New leaders needed to leverage successes of past year

lebwohl-mark.jpgBy AAD President Mark Lebwohl, MD

On March 5, voting opens for the 2016 AAD election. As we prepare to select a president-elect and board members, I’d like to take a moment to reflect on achievements earned by our specialty over the past year.

Repeal of SGR and preservation of global periods

The hallmark achievement of 2015 was the repeal of the sustainable growth rate (SGR) formula. For over a decade, the Academy’s advocacy team along with other specialties fought to repeal SGR, and in April 2015, our efforts finally paid off. With the signing of the Medicare Access and Children’s Health Insurance Program Reauthorization Act (MACRA), we saw the end of this unsustainable Medicare payment mechanism.

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The law ended an era of SGR fixes and patches that for far too long left Medicare beneficiaries wondering about their ability to access quality dermatological care. It also averted massive cuts to Medicare payments, replacing a threatened 21.2 percent cut to Medicare reimbursements with a 0.5 percent annual payment increase through 2019.

Through this legislation, we also stopped a debilitating CMS proposal that would have eliminated 10- and 90-day surgical global payment codes and would have hurt dermatologists and their patients more than any other specialty.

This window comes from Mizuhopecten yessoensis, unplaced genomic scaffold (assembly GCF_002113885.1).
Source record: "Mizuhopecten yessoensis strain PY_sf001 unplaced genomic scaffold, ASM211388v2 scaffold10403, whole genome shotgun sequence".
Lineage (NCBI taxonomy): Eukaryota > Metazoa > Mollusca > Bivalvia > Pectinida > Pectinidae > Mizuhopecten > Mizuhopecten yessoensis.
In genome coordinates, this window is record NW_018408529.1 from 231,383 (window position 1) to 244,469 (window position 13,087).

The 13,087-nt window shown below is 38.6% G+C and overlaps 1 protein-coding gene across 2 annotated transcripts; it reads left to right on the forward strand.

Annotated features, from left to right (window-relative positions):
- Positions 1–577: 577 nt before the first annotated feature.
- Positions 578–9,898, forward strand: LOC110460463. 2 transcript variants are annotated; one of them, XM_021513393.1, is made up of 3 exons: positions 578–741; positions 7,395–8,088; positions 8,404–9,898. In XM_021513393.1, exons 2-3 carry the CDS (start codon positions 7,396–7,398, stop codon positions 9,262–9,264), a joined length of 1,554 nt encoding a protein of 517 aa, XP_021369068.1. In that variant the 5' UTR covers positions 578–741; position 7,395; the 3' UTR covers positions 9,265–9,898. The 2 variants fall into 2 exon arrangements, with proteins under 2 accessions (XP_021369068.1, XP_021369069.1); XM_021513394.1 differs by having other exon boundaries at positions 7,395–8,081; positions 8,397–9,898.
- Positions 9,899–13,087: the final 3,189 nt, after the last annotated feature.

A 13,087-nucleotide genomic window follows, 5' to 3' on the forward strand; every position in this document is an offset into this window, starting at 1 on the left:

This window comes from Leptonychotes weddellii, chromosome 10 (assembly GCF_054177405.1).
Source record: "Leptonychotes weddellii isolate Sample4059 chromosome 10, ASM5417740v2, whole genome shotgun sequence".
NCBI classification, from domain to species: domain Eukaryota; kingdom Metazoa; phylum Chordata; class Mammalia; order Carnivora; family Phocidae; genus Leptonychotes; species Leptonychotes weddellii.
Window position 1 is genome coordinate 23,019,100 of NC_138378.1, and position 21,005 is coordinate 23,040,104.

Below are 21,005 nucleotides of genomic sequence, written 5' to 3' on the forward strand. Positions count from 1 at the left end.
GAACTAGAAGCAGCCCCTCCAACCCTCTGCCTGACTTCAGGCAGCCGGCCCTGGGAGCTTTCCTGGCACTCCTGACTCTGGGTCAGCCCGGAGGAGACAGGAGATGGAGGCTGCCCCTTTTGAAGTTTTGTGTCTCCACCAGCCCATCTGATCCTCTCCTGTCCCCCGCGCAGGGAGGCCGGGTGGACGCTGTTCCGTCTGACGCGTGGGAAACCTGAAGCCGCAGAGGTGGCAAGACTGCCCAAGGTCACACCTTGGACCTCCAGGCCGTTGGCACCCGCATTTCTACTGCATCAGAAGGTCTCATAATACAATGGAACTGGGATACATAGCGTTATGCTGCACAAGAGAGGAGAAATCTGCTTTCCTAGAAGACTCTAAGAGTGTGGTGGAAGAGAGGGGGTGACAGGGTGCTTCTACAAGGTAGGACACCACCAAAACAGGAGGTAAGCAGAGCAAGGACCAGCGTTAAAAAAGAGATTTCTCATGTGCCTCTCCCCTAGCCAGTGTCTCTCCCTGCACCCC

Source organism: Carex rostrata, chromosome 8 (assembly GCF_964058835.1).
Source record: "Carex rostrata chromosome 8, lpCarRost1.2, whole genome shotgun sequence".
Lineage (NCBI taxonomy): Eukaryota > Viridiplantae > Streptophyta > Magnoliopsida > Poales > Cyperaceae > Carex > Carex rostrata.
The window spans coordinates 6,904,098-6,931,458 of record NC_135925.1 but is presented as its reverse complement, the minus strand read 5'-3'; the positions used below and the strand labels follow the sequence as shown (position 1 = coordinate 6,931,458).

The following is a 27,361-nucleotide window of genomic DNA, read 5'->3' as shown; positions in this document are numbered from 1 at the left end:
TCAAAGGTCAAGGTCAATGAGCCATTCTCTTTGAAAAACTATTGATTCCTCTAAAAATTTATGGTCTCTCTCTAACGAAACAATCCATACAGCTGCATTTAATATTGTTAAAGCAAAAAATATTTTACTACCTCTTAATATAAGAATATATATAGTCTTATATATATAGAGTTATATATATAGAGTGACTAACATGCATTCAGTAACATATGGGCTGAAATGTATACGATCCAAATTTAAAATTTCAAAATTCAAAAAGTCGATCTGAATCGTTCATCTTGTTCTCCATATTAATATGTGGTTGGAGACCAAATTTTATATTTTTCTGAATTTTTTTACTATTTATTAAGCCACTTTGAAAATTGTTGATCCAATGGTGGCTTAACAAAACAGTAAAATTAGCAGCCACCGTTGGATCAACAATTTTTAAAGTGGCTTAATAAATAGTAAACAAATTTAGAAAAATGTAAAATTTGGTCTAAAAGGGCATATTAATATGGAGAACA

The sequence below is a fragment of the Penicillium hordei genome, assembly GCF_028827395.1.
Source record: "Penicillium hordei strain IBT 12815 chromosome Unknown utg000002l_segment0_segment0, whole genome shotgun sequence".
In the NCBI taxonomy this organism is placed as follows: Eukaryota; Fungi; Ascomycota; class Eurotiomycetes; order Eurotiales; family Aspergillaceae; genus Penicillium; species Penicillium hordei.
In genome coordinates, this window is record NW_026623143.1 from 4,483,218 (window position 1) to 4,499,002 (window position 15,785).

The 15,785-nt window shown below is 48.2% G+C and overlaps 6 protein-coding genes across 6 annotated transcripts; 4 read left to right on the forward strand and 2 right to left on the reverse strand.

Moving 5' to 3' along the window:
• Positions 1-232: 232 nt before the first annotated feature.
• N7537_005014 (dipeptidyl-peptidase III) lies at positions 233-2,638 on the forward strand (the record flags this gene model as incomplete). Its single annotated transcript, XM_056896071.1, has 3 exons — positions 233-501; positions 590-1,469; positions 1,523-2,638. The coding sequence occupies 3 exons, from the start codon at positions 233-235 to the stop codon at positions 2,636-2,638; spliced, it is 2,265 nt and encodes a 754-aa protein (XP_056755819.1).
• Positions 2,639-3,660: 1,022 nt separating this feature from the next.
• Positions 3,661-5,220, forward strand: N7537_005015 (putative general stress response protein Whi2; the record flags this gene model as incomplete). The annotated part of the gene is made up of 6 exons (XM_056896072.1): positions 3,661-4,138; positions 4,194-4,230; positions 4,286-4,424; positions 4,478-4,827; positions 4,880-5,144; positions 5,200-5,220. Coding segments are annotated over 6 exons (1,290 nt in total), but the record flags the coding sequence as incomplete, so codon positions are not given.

With the SGR charade behind us, physicians have an added measure of practice stability that will enable us to more closely focus on meaningful physician payment and delivery reforms that facilitate access to high quality patient care.

Other notable achievements

  • The American Academy of Dermatology Association (AADA) convened the Task Force on Drug Pricing and Transparency, which is working to increase drug ricing transparency so patients can get the access to the treatments they need. The task force has been instrumental in introducing step therapy legislation and cap-on-copay legislation in multiple states. The task force has also produced resources for dermatologists to help their patients find ways to pay for their medications.